Stoic Maxims to Enhance Your Mormonism

Glen Fewkes is a health policy attorney in DC.  He listens to podcasts at double-speed and lives life at half-speed.

For a 2,000 year-old philosophy, Stoicism is currently having a bit of a moment.  For some reason, it’s particularly resonant amongst the “bro” set, and if they don’t find a way to wreck it then we’ll know it’s really built to last.  At its core, Stoicism offers a useful way of engaging with the world and has a rich history of interactions with the Apostle Paul and the peoples of the New Testament.

Stoics, ancient and modern, love to repeat maxims – condensed phrases of wisdom – in the hopes that certain virtues will sink into people’s psyches through repetition, much like repeated bicep curls build muscle (OK, maybe I’m starting to see the “bro” connection). These maxims are meant to be applicable to people of all walks of life.  Indeed, example sources span the spectrum from a Roman Emperor (Marcus Aurelius), to a freed slave (Epictetus), to a playwright (Seneca), a fact that is not at all irrelevant to the Stoic philosophy.

The Stoics gave us many general principles that are worth our time and attention. But in the spirit of Joseph Smith’s urging to “receive truth, let it come from where it may,” here are a few paraphrased Stoic maxims that might give you a new angle on points of Mormon doctrine and practice.

Love practically the men with whom thy lot is cast. – Marcus Aurelius 

It often surprises non-members that Mormons do not congregation shop.  You show up at the appointed time, in the appointed place, and take a spot on the pew next to whatever dentist, doomsday-prepper, hellion Sunbeam, biker, or mommy blogger got there five minutes before you.  “There’s all kinds of people. It’s just like heaven’s going to be,” I recall an older African-American woman describing our very diverse ward in Philadelphia to her friend. As Eugene England puts it, this configuration builds “our own capacities to love and serve and learn from people we would otherwise never know.”  Don’t get me wrong – Mormon chapels can often be too homogenous and only serve as an echo chamber. But when it works, it’s a beautiful attempt at true community that is increasingly rare in many parts of society.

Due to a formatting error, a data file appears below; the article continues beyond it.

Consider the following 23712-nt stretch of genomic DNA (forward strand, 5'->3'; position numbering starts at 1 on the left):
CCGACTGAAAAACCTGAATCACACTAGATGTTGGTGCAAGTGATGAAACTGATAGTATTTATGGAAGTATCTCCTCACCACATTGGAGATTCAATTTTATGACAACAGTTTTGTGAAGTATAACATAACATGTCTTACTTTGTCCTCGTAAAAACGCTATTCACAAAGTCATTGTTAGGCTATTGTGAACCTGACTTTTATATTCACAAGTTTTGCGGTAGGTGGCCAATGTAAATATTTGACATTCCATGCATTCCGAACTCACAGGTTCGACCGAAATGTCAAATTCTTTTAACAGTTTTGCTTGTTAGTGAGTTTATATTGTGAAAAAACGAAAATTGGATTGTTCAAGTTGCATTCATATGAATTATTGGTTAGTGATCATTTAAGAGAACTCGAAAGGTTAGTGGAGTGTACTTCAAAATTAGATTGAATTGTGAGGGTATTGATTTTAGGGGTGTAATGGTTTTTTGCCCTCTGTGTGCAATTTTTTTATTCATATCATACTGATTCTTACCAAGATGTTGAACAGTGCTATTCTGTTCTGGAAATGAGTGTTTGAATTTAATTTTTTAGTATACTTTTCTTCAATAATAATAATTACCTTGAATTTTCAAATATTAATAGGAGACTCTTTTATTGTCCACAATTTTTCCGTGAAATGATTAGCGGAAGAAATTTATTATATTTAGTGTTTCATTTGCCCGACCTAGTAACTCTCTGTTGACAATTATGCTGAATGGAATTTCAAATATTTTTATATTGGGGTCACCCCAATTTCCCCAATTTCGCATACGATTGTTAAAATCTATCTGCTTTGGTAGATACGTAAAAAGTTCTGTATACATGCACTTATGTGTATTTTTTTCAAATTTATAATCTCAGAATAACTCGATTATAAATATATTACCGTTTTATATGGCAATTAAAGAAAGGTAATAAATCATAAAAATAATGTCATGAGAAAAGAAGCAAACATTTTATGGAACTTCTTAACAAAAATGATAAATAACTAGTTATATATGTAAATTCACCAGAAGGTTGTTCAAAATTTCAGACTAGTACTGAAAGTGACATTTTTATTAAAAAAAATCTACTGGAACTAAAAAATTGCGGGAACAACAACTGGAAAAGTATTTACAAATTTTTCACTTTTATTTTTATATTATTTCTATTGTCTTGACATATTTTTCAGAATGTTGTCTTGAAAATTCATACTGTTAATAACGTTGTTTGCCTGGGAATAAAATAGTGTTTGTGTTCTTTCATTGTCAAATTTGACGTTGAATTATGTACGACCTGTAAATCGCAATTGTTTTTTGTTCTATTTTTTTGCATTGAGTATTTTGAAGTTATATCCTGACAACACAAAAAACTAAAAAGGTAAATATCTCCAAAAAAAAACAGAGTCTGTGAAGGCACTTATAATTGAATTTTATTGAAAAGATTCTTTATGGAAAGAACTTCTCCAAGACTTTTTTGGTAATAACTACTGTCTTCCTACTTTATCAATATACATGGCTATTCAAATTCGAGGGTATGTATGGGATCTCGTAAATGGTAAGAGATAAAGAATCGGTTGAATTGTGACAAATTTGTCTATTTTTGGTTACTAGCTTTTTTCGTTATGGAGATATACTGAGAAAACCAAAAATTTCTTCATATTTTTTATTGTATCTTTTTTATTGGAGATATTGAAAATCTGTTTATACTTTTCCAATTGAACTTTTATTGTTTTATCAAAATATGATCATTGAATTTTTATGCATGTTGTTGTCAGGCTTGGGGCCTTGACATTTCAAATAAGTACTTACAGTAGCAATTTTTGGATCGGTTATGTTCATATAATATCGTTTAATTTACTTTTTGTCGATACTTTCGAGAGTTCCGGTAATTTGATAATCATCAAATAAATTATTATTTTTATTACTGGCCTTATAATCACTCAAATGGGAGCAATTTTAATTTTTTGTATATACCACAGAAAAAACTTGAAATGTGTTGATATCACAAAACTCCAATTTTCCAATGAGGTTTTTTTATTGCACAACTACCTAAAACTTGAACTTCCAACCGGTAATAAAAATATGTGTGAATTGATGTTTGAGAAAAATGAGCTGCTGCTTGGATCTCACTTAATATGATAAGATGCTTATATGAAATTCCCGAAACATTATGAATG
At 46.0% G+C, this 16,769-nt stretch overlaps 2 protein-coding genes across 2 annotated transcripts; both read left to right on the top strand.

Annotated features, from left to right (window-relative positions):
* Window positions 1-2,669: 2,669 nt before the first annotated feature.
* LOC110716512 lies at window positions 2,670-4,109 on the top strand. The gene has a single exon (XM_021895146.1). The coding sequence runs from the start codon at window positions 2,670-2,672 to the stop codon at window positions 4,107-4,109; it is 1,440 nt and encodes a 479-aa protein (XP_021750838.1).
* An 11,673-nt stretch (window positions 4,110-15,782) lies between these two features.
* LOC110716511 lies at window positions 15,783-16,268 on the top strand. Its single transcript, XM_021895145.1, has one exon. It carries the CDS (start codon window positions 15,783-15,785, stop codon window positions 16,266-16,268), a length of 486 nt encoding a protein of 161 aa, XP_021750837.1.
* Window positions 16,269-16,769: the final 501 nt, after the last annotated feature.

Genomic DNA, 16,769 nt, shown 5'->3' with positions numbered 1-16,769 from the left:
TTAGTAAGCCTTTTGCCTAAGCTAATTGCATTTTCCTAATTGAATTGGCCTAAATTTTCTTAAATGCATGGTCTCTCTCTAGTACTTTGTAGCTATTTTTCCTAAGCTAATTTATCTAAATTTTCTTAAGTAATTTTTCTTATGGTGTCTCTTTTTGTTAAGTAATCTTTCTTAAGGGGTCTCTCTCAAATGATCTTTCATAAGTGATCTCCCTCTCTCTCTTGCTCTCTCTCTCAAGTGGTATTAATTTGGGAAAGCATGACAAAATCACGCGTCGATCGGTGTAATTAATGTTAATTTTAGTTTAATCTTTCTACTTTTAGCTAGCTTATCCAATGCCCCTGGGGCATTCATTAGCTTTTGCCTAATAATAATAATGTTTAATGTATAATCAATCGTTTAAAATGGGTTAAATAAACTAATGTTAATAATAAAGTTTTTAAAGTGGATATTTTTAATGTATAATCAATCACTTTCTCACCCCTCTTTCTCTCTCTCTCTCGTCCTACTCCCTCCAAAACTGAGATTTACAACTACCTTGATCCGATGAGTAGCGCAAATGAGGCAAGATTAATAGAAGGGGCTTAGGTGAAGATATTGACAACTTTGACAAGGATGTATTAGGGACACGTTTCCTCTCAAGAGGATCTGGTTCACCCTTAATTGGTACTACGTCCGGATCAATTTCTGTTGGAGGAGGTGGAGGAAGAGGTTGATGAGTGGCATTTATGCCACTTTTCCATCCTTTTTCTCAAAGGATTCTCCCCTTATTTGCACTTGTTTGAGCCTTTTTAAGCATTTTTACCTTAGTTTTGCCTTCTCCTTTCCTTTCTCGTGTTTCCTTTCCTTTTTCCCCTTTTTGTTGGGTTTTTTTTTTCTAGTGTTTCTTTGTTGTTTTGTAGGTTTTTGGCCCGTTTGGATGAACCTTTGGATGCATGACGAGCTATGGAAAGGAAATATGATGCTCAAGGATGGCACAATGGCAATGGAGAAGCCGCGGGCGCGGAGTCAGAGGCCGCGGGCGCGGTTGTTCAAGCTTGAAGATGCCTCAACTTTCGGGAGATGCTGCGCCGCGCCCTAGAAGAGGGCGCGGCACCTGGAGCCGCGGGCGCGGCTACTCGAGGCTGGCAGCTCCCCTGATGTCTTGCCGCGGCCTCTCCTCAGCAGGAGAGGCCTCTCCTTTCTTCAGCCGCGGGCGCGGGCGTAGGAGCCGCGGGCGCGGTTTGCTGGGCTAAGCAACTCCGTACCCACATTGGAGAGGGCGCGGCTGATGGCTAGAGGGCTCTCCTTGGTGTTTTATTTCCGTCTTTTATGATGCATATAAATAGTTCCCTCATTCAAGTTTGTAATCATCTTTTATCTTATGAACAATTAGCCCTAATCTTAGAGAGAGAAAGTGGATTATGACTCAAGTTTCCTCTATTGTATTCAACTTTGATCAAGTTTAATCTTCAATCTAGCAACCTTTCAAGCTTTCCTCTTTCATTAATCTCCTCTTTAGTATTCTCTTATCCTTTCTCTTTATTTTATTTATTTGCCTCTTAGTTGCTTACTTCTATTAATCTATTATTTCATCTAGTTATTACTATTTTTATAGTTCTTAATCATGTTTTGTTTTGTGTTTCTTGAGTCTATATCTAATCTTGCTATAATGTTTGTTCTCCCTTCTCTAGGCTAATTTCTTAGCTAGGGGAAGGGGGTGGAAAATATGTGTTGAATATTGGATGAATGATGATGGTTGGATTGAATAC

Hunger needs little, but pride needs much. – Seneca  

Exploring the concept of pride as a personal stumbling block, Ezra Taft Benson memorably noted that one major root of pride is comparison – comparing what we have to others or to what we think we should have.  Stoic philosophers also learned to “beware of pride” by deliberately practicing poverty for long stretches to maintain humility and keep perspective.  When we limit our wants to true necessities, like filling an empty stomach, we feel a contentment that evades even the wealthy whose ever escalating wants are forever unattainable.  As Paul wrote to the Philippians, learning to be content “in whatsoever state” we find ourselves better enables us to devote our attention to seeking after things that are truly just, pure, lovely, and of good report (Philippians 4), such as ensuring that others’ needs are met.     

It is within my power to derive benefit from every experience. – Epictetus

For many years, I have struggled to reconcile myself to the concept of an interventionist God – the proverbial God of the Lost Car Keys who will grant minor petitions while seemingly overlooking major suffering and injustices.  I’ve accepted that my pea brain may not ever come to terms with this concept, and I’m happy to join the scrap heap of philosophers and theologians who have wrestled with the same issue. But the Stoics were a practical bunch, and practically speaking, it may not matter whether there is divine direction behind everything that happens. On the ground, our charge is the same – to make the best of whatever situation we find ourselves in and to make real the exhortation that “all these things shall give thee experience, and shall be for thy good” (D&C 122:7).  God wants us to take initiative when we can. After all, instead of protesting that runny noses exist, Epictetus asks “wouldn’t it be easier just to wipe your nose?” Somebody please tell that to the hellion Sunbeam.